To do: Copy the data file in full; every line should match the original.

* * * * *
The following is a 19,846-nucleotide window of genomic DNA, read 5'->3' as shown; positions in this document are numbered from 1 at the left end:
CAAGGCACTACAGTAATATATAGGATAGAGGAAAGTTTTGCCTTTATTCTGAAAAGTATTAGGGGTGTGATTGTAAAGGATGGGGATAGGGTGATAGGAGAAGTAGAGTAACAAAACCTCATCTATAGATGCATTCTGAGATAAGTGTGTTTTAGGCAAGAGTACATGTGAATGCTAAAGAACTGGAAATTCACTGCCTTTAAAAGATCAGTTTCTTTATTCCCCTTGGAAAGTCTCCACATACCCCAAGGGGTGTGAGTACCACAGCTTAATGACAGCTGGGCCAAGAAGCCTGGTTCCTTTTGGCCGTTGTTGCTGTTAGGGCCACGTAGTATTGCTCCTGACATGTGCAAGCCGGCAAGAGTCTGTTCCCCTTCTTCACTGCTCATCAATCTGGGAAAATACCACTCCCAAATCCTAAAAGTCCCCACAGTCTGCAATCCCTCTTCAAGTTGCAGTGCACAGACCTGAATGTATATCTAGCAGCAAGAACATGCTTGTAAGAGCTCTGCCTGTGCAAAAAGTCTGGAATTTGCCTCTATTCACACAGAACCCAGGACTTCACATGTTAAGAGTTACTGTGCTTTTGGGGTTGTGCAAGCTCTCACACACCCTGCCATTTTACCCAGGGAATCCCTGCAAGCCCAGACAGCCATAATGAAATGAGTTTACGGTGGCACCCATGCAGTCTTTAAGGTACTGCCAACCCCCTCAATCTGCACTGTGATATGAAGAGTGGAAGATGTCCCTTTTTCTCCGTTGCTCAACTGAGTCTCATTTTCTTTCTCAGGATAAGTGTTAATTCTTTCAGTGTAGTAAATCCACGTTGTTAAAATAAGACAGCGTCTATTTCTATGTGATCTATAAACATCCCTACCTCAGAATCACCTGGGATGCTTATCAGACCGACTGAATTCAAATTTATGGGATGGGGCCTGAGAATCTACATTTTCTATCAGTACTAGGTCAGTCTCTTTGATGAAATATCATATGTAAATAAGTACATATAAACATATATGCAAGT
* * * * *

The following is a 19,846-nucleotide window of genomic DNA, read 5'->3' as shown; positions in this document are numbered from 1 at the left end:
CAAGGCACTACAGTAATATATAGGATAGAGGAAAGTTTTGCCTTTATTCTGAAAAGTATTAGGGGTGTGATTGTAAAGGATGGGGATAGGGTGATAGGAGAAGTAGAGTAACAAAACCTCATCTATAGATGCATTCTGAGATAAGTGTGTTTTAGGCAAGAGTACATGTGAATGCTAAAGAACTGGAAATTCACTGCCTTTAAAAGATCAGTTTCTTTATTCCCCTTGGAAAGTCTCCACATACCCCAAGGGGTGTGAGTACCACAGCTTAATGACAGCTGGGCCAAGAAGCCTGGTTCCTTTTGGCCGTTGTTGCTGTTAGGGCCACGTAGTATTGCTCCTGACATGTGCAAGCCGGCAAGAGTCTGTTCCCCTTCTTCACTGCTCATCAATCTGGGAAAATACCACTCCCAAATCCTAAAAGTCCCCACAGTCTGCAATCCCTCTTCAAGTTGCAGTGCACAGACCTGAATGTATATCTAGCAGCAAGAACATGCTTGTAAGAGCTCTGCCTGTGCAAAAAGTCTGGAATTTGCCTCTATTCACACAGAACCCAGGACTTCACATGTTAAGAGTTACTGTGCTTTTGGGGTTGTGCAAGCTCTCACACACCCTGCCATTTTACCCAGGGAATCCCTGCAAGCCCAGACAGCCATAATGAAATGAGTTTACGGTGGCACCCATGCAGTCTTTAAGGTACTGCCAACCCCCTCAATCTGCACTGTGATATGAAGAGTGGAAGATGTCCCTTTTTCTCCGTTGCTCAACTGAGTCTCATTTTCTTTCTCAGGATAAGTGTTAATTCTTTCAGTGTAGTAAATCCACGTTGTTAAAATAAGACAGCGTCTATTTCTATGTGATCTATAAACATCCCTACCTCAGAATCACCTGGGATGCTTATCAGACCGACTGAATTCAAATTTATGGGATGGGGCCTGAGAATCTACATTTTCTATCAGTACTAGGTCAGTCTCTTTGATGAAATATCATATGTAAATAAGTACATATAAACATATATGCAAGT